The direction of a reversible reaction is determined by the transition state (also known as activated complex). There is a possibility that a collision between reactant molecules may not form products. The outcome depends on the factors mentioned in the transition state theory. If the activated complex can pass the barriers, the product forms. Otherwise, the complex falls apart and reverts to the reactants.

The graph above is an example of an elementary reaction, a single step chemical reaction with a single transition state. It does not matter whether there are one or more reactants or products. A combination of multiple elementary reactions is called a stepwise reaction. The potential energy diagram of this type of reaction involves one or more reaction intermediates. An intermediate is a species that is the product of one step of a reaction and the reactant for the next step.

The rate law of a stepwise reaction is complicated compared with that of an elementary reaction. However, there is only one slow step, the rate-determining step in the reaction. The rate-determining step controls the overall rate of the reaction, as the overall rate cannot proceed any faster than this rate-limiting step. In the potential energy profile, the rate-determining step is the reaction step with the highest energy of transition state (See: Transition State Theory). The diagram below is an example of a stepwise reaction.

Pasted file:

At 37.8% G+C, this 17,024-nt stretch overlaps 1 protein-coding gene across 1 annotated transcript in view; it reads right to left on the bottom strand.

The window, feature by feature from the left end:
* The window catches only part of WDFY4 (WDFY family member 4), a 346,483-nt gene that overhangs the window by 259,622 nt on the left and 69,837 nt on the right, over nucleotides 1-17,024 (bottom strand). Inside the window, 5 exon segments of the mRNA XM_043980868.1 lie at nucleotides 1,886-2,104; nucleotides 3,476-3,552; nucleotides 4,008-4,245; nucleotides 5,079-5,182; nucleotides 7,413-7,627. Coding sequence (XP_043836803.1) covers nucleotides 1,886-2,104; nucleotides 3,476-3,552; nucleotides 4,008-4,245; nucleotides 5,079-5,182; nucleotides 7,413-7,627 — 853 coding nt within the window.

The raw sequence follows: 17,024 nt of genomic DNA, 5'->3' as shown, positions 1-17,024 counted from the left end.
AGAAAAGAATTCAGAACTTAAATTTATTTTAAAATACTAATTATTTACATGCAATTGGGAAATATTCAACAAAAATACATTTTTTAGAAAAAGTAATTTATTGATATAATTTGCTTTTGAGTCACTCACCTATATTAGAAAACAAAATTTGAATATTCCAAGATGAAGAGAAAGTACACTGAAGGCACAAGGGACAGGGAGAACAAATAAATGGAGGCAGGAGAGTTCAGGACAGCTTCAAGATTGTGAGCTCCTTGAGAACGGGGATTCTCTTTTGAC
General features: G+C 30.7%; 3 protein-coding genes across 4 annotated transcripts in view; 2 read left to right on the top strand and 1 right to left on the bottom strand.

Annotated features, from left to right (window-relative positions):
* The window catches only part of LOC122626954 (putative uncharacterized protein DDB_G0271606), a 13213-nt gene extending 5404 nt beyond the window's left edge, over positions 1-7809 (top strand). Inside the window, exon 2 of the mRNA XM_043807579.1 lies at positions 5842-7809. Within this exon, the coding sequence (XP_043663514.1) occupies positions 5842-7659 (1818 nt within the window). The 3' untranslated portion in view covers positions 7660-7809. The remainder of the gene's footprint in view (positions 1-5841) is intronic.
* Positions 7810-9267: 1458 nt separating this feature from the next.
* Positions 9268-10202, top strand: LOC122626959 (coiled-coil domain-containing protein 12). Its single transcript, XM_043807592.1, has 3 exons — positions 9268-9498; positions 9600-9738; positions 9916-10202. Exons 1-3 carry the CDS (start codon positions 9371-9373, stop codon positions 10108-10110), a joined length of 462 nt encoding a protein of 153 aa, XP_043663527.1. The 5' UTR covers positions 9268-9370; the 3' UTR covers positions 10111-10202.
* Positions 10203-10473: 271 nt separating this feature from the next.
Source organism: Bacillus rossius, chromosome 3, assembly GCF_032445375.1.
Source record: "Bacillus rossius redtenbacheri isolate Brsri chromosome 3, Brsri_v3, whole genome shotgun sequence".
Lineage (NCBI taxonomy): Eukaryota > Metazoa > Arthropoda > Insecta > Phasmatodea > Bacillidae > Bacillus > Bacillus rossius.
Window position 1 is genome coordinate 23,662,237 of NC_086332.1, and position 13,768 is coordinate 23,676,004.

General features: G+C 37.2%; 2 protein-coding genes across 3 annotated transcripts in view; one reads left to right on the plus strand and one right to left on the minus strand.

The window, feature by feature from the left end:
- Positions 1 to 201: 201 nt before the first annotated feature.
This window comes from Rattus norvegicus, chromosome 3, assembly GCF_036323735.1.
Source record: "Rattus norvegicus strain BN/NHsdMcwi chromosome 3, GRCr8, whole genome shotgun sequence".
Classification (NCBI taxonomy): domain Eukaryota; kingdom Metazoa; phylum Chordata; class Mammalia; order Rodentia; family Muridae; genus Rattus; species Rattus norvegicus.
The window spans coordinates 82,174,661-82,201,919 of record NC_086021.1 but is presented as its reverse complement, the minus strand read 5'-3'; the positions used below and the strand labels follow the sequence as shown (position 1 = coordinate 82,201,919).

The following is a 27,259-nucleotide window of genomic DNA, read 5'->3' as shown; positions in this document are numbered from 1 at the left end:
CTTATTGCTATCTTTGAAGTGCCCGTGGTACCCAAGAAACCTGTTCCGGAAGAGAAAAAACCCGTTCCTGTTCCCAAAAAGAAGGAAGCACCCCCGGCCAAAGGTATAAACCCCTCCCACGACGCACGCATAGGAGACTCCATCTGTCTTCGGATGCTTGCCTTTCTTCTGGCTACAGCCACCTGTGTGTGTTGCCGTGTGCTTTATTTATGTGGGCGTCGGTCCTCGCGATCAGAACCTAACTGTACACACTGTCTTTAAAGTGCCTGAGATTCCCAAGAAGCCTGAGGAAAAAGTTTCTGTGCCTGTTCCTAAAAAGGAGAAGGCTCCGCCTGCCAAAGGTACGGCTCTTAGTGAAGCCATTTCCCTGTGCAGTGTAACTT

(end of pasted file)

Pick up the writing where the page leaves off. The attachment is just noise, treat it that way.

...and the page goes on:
For the diagram above, the rate-determining step is the first reaction as the first transition state is higher than the second one. There is one intermediate in this reaction.

For the potential energy profile for a catalyzed reaction, see the articles on activation energy and Gibbs free energy. Note that catalysts increase the reaction rate by decreasing the activation energy of the reaction but do not affect the potential energy of the reactants and products.

The concepts of potential energy and Gibbs free energy are related to each other: Gibbs free energy, G0, is actually a chemical potential energy. Both quantities can be used to measure how far the reaction is from equilibrium.  Here are two types of potential energy profiles based on the free energy:

1. Endergonic reaction

  • The potential energy of the product is greater than that of the reactant
  • Because ∆G0 > 0, the reaction absorbs energy from the environment (energy put into the system)
    Potential energy profile Endo.JPG

2. Exergonic reaction

  • The potential energy of the product is less than that of the reactant
  • Because ∆G0 < 0, the reaction releases energy into the environment (energy out of the system)

Potential energy profile Exo.JPG


  1. Atkins, Peter and de Paula, Julio. (2006). Physical Chemistry for the Life Sciences. New York (NY): W.H. Freeman and Company. p. 2583-59.
  2. Bruice, Paula Yurkanis. (2004). Organic Chemistry, Fourth Edition. NJ: Pearson Education, Inc. p. 135-6.


  • Yuliani Sanjaya